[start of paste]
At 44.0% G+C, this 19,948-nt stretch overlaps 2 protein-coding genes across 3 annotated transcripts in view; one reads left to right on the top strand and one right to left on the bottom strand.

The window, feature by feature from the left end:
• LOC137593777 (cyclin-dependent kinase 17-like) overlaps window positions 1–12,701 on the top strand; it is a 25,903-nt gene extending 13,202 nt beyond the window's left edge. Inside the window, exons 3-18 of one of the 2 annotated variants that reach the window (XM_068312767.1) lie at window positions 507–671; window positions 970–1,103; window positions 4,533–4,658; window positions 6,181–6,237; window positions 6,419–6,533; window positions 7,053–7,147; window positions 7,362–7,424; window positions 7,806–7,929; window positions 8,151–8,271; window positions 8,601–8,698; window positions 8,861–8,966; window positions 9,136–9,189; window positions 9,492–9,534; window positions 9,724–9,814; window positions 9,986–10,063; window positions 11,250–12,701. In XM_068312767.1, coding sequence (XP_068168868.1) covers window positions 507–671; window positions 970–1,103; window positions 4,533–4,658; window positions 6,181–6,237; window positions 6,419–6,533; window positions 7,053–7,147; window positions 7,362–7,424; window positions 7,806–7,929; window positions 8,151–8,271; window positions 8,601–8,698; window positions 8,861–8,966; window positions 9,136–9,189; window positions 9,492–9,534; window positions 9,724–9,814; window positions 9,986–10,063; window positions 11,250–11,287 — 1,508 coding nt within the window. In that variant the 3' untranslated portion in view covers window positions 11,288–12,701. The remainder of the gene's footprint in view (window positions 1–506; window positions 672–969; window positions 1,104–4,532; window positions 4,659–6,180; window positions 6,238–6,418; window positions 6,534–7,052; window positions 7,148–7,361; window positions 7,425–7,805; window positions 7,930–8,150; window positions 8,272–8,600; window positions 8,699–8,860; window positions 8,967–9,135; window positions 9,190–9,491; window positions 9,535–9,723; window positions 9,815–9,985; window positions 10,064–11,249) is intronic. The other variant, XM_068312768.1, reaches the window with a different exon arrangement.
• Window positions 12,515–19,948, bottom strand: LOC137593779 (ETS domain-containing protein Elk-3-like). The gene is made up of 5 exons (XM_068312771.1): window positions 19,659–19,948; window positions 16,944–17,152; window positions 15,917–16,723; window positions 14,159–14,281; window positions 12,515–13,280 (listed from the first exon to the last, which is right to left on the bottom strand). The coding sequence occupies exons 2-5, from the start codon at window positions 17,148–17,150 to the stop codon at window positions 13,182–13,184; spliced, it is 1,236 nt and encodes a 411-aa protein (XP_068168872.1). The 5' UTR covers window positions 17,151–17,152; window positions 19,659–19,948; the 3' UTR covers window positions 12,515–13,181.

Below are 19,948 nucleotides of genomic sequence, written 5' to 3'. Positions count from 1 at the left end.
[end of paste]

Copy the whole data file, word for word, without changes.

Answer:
At 44.0% G+C, this 19,948-nt stretch overlaps 2 protein-coding genes across 3 annotated transcripts in view; one reads left to right on the top strand and one right to left on the bottom strand.

The window, feature by feature from the left end:
• LOC137593777 (cyclin-dependent kinase 17-like) overlaps window positions 1–12,701 on the top strand; it is a 25,903-nt gene extending 13,202 nt beyond the window's left edge. Inside the window, exons 3-18 of one of the 2 annotated variants that reach the window (XM_068312767.1) lie at window positions 507–671; window positions 970–1,103; window positions 4,533–4,658; window positions 6,181–6,237; window positions 6,419–6,533; window positions 7,053–7,147; window positions 7,362–7,424; window positions 7,806–7,929; window positions 8,151–8,271; window positions 8,601–8,698; window positions 8,861–8,966; window positions 9,136–9,189; window positions 9,492–9,534; window positions 9,724–9,814; window positions 9,986–10,063; window positions 11,250–12,701. In XM_068312767.1, coding sequence (XP_068168868.1) covers window positions 507–671; window positions 970–1,103; window positions 4,533–4,658; window positions 6,181–6,237; window positions 6,419–6,533; window positions 7,053–7,147; window positions 7,362–7,424; window positions 7,806–7,929; window positions 8,151–8,271; window positions 8,601–8,698; window positions 8,861–8,966; window positions 9,136–9,189; window positions 9,492–9,534; window positions 9,724–9,814; window positions 9,986–10,063; window positions 11,250–11,287 — 1,508 coding nt within the window. In that variant the 3' untranslated portion in view covers window positions 11,288–12,701. The remainder of the gene's footprint in view (window positions 1–506; window positions 672–969; window positions 1,104–4,532; window positions 4,659–6,180; window positions 6,238–6,418; window positions 6,534–7,052; window positions 7,148–7,361; window positions 7,425–7,805; window positions 7,930–8,150; window positions 8,272–8,600; window positions 8,699–8,860; window positions 8,967–9,135; window positions 9,190–9,491; window positions 9,535–9,723; window positions 9,815–9,985; window positions 10,064–11,249) is intronic. The other variant, XM_068312768.1, reaches the window with a different exon arrangement.
• Window positions 12,515–19,948, bottom strand: LOC137593779 (ETS domain-containing protein Elk-3-like). The gene is made up of 5 exons (XM_068312771.1): window positions 19,659–19,948; window positions 16,944–17,152; window positions 15,917–16,723; window positions 14,159–14,281; window positions 12,515–13,280 (listed from the first exon to the last, which is right to left on the bottom strand). The coding sequence occupies exons 2-5, from the start codon at window positions 17,148–17,150 to the stop codon at window positions 13,182–13,184; spliced, it is 1,236 nt and encodes a 411-aa protein (XP_068168872.1). The 5' UTR covers window positions 17,151–17,152; window positions 19,659–19,948; the 3' UTR covers window positions 12,515–13,181.

Below are 19,948 nucleotides of genomic sequence, written 5' to 3'. Positions count from 1 at the left end.